Alphabet Exhibit in Baltimore

Paths by Michael Stout

Once upon a time, Michael Stout, the other half of VisuaLingual, designed a family of typefaces based on The Image of the City by Kevin Lynch. Entitled Imageability, the family includes Paths [above], Edges, Districts, Nodes, and Landmarks — five ways in which the city is experienced and understood.

Four years ago, the project was accepted into the group exhibit Alphabet, organized by Baltimorean design studio PostTypography. It was initially exhibited as part of ArtScape, Baltimore’s annual arts celebration. From there, it traveled across the US and is now back in Baltimore for its homecoming exhibit at current gallery, up through the end of this week.

The exhibit features more than 60 varied alphabets, each presented in a stark, b/w A-Z format. I’ve featured the work of my friend Arjen Noordeman and the talented Andrew Byrom, who are both in the exhibit. The exhibit catalog includes all the alphabets and is a veritable bargain at $7, post-paid.

Awesome sidenote: the members of PostTypography are also in a band called Double Dagger which, if you’re a designer, is pretty funny. Check out their song “Luxury Condos for the Poor.”

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5 thoughts on “Alphabet Exhibit in Baltimore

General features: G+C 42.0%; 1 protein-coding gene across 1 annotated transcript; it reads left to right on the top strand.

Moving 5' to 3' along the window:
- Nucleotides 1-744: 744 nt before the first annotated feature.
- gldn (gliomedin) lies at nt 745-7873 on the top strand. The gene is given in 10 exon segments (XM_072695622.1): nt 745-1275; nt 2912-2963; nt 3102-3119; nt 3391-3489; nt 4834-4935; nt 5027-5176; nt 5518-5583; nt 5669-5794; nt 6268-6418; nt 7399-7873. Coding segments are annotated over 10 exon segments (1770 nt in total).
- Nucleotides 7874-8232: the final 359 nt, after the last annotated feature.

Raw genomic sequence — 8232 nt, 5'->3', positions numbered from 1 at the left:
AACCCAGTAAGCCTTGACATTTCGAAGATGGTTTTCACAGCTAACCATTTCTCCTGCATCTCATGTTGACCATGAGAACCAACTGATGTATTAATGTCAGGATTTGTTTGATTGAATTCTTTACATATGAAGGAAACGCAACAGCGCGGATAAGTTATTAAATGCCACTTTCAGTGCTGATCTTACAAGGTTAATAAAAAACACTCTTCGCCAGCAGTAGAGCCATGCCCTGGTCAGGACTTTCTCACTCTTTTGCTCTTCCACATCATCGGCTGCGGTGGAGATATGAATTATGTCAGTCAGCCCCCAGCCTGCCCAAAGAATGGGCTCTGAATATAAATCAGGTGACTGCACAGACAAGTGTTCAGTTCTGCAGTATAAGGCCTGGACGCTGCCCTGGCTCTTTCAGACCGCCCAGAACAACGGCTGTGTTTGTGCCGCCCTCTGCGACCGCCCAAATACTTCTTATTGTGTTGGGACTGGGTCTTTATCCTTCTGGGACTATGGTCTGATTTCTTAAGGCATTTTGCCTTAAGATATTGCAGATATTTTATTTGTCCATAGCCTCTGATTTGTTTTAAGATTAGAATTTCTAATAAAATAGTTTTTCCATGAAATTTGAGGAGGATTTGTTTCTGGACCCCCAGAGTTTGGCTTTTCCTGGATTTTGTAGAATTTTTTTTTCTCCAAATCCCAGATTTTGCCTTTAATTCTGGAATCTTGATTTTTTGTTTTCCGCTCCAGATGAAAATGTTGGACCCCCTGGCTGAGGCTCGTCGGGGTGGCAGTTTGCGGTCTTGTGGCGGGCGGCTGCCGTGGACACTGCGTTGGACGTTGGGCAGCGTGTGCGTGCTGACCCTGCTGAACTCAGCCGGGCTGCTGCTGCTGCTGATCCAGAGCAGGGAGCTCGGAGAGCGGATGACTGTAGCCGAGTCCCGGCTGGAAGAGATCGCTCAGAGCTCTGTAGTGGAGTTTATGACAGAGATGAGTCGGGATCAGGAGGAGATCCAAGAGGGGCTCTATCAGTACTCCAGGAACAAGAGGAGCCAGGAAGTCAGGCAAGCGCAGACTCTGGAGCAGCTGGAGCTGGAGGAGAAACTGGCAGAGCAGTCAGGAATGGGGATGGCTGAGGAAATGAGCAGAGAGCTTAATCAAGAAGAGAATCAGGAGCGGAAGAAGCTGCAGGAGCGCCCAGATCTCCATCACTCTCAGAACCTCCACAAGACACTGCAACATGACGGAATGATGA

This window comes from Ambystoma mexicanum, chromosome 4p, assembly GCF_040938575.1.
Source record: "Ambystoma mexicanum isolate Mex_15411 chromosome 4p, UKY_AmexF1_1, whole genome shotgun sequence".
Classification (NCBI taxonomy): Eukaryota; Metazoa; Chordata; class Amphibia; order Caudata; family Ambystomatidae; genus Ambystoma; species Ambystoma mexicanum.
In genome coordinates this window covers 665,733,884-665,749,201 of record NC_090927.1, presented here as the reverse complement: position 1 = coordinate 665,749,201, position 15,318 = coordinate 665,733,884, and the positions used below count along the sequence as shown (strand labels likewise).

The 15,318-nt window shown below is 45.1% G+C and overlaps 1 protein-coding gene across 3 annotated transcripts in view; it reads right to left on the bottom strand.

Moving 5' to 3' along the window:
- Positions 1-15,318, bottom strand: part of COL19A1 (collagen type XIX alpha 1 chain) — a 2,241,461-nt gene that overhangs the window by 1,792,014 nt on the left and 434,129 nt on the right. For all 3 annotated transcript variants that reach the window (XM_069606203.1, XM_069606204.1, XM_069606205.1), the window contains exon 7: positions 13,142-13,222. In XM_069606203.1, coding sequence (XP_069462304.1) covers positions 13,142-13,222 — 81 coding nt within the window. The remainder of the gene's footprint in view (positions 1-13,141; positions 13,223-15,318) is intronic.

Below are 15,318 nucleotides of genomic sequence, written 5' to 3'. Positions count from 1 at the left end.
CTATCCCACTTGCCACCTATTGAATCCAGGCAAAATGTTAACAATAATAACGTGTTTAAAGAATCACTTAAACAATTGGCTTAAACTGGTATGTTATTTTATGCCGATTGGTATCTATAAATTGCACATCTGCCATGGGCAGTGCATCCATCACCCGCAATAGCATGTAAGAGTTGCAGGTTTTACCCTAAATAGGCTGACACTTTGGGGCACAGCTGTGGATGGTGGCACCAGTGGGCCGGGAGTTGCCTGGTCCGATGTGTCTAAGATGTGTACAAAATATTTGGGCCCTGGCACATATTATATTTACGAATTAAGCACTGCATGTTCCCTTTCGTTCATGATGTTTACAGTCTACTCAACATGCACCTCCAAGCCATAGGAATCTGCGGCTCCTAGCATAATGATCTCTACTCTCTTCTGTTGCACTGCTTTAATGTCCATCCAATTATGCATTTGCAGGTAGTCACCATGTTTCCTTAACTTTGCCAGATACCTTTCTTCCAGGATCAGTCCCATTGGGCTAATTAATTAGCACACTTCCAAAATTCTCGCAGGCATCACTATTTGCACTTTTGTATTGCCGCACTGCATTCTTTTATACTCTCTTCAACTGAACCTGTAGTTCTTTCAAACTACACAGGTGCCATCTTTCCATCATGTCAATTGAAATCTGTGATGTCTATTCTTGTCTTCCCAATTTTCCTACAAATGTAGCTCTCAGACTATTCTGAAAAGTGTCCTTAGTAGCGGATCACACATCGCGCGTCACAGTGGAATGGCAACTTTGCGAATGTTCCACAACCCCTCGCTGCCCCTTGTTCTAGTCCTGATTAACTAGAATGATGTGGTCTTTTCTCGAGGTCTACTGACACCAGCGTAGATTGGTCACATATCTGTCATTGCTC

1. Sweet. I recognize a few names on the list of participants. I love the way everything looks in the black and white photos of the installation, especially the metal title sign.

  2. It’s a great show. I was a bit skeptical about the effect of the presentation — each b/w print is the same size and has the same format, with each piece framed the same way. But, it’s really dramatic in a gallery setting.

    The one thing that’s always bugged me about the premise of the exhibit is that, typically, typefaces are designed to be used, e.g. read. The A-to-Z format disregards the intended utility of all this work. But, okay, at least all the submissions are on an equal footing in that regard.

  3. Hi, I caught this exhibit and it was great, really eye-opening to see so many interpretations of the 26 same letters we take for granted.

  4. Pingback: VisuaLingual in Indie Publishing « Visualingual

  5. Pingback: VisuaLingual in Lettering & Type « Visualingual

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